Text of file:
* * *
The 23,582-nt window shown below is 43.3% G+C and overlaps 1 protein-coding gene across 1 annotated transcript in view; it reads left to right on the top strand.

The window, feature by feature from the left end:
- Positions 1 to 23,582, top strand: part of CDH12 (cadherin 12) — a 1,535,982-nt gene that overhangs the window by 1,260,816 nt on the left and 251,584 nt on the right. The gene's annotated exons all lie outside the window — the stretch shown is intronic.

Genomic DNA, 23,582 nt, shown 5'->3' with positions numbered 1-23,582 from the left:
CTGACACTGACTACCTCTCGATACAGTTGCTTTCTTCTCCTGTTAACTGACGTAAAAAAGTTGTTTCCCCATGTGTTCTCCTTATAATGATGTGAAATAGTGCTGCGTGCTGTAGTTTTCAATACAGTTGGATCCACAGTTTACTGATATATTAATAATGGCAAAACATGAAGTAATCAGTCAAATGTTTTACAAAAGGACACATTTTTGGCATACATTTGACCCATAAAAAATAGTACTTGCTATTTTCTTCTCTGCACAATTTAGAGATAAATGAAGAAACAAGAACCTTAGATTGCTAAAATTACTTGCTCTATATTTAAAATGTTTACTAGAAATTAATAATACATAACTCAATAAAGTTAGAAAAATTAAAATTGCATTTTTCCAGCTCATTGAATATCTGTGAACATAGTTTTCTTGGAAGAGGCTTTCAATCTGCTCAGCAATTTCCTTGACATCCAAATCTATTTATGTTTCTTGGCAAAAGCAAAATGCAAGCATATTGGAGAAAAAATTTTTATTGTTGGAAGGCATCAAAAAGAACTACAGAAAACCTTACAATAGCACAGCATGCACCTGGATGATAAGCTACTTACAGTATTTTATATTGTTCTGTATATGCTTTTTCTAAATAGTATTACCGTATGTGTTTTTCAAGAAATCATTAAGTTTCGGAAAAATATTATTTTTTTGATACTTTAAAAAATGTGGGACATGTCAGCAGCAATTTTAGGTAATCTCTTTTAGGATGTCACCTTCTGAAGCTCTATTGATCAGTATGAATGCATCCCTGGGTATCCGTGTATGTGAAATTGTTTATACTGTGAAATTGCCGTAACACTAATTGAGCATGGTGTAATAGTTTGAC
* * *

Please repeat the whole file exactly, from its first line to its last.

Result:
The 23,582-nt window shown below is 43.3% G+C and overlaps 1 protein-coding gene across 1 annotated transcript in view; it reads left to right on the top strand.

The window, feature by feature from the left end:
- Positions 1 to 23,582, top strand: part of CDH12 (cadherin 12) — a 1,535,982-nt gene that overhangs the window by 1,260,816 nt on the left and 251,584 nt on the right. The gene's annotated exons all lie outside the window — the stretch shown is intronic.

Genomic DNA, 23,582 nt, shown 5'->3' with positions numbered 1-23,582 from the left:
CTGACACTGACTACCTCTCGATACAGTTGCTTTCTTCTCCTGTTAACTGACGTAAAAAAGTTGTTTCCCCATGTGTTCTCCTTATAATGATGTGAAATAGTGCTGCGTGCTGTAGTTTTCAATACAGTTGGATCCACAGTTTACTGATATATTAATAATGGCAAAACATGAAGTAATCAGTCAAATGTTTTACAAAAGGACACATTTTTGGCATACATTTGACCCATAAAAAATAGTACTTGCTATTTTCTTCTCTGCACAATTTAGAGATAAATGAAGAAACAAGAACCTTAGATTGCTAAAATTACTTGCTCTATATTTAAAATGTTTACTAGAAATTAATAATACATAACTCAATAAAGTTAGAAAAATTAAAATTGCATTTTTCCAGCTCATTGAATATCTGTGAACATAGTTTTCTTGGAAGAGGCTTTCAATCTGCTCAGCAATTTCCTTGACATCCAAATCTATTTATGTTTCTTGGCAAAAGCAAAATGCAAGCATATTGGAGAAAAAATTTTTATTGTTGGAAGGCATCAAAAAGAACTACAGAAAACCTTACAATAGCACAGCATGCACCTGGATGATAAGCTACTTACAGTATTTTATATTGTTCTGTATATGCTTTTTCTAAATAGTATTACCGTATGTGTTTTTCAAGAAATCATTAAGTTTCGGAAAAATATTATTTTTTTGATACTTTAAAAAATGTGGGACATGTCAGCAGCAATTTTAGGTAATCTCTTTTAGGATGTCACCTTCTGAAGCTCTATTGATCAGTATGAATGCATCCCTGGGTATCCGTGTATGTGAAATTGTTTATACTGTGAAATTGCCGTAACACTAATTGAGCATGGTGTAATAGTTTGAC